According to the Greek myth, Persephone, daughter of the goddess of the harvest Demeter, was kidnapped by Hades, the god of the underworld, who gave her six pomegranate seeds to eat. Eating those seeds, Persephone was doomed to spend six months of the year in the underworld and the remaining six months with her mother Demeter on the earth: in that period, Demeter – happy of having her child by her side – made the earth fertile and in bloom, thus explaining the origin of seasons.

In the Middle East pomegranates represented fertility, and according to the Quran pomegranate trees grow in the gardens of paradise (“In them will be Fruits, and dates and pomegranates”, Quran 55:068).

Pomegranates are mentioned in many books of the Bible. In Deuteronomy 8:8, when the Hebrews look for the Promised Land, they find a land of wheat and barley, of vines and fig trees and pomegranates, a land of olive oil and honey”. Pomegranates also decorated with embroideries the ephod worn by the High Priest (And upon its hem you shall make pomegranates of blue, purple, and scarlet, all around its hem, and bells of gold between them all around”, Exodus 28:33) and the two pillars of Solomon’s Temple in Jerusalem (“The capitals which were on top of the pillars in the hall were in the shape of lilies, four cubits. The capitals on the two pillars also had pomegranates above, by the convex surface which was next to the network; and there were two hundred such pomegranates in rows on each of the capitals all around”, 1 King 7:19-20).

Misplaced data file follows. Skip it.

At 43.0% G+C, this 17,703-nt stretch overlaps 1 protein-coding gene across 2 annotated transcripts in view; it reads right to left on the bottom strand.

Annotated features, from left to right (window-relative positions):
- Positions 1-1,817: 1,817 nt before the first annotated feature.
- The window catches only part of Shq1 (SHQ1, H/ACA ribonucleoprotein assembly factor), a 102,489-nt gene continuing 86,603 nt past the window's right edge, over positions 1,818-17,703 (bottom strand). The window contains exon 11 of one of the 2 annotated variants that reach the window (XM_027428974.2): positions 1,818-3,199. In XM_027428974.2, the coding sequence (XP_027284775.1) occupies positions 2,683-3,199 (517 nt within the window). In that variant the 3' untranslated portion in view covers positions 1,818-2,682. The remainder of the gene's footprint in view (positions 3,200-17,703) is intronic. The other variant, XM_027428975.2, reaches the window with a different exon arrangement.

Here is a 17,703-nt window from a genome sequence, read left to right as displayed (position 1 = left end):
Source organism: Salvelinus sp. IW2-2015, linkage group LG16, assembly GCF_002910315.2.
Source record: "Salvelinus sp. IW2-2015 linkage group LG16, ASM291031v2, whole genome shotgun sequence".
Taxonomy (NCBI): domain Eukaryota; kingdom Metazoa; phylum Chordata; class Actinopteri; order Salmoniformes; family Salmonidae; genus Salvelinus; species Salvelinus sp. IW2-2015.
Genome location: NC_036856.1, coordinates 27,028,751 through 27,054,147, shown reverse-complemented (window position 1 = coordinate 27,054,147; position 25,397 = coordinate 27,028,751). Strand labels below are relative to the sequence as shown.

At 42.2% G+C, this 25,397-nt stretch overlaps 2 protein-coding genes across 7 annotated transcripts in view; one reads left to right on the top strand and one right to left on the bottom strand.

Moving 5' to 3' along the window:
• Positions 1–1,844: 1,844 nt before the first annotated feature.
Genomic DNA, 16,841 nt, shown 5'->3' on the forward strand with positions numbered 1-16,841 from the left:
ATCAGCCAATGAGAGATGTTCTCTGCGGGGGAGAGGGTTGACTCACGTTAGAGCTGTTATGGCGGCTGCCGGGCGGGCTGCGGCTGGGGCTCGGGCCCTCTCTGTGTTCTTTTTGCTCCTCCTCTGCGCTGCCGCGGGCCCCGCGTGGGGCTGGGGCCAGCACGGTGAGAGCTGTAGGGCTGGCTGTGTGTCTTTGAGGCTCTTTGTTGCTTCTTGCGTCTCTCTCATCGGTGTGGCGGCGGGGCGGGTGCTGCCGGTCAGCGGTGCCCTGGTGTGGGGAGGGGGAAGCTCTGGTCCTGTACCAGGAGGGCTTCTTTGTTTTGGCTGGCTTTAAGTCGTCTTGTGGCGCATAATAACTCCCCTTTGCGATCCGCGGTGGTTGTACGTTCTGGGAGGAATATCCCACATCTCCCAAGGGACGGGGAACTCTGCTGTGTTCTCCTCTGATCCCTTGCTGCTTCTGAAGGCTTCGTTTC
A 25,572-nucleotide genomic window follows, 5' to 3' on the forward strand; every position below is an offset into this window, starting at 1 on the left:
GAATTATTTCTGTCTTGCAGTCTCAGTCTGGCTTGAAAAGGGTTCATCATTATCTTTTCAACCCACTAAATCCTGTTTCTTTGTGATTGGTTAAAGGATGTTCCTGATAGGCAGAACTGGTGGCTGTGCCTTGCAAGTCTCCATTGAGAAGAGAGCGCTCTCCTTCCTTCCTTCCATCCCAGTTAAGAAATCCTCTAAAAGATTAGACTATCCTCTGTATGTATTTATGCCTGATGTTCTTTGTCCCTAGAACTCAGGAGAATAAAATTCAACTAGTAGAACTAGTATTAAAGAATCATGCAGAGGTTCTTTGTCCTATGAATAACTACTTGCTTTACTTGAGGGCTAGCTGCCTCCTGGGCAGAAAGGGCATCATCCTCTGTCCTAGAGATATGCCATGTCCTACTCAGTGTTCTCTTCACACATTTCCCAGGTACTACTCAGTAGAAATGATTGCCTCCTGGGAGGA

In the Christian tradition, the myriad of ruby seeds became the symbol of the drops of Jesus’ blood. This is why many Renaissance painters, like Sandro Botticelli, represented the Virgin with Child holding a pomegranate fruit in their hands. Due to their high symbolism, pomegranates are also one of the commonest motifs decorating textiles, both Islamic and of Renaissance Italy, such as velvets and lampasses.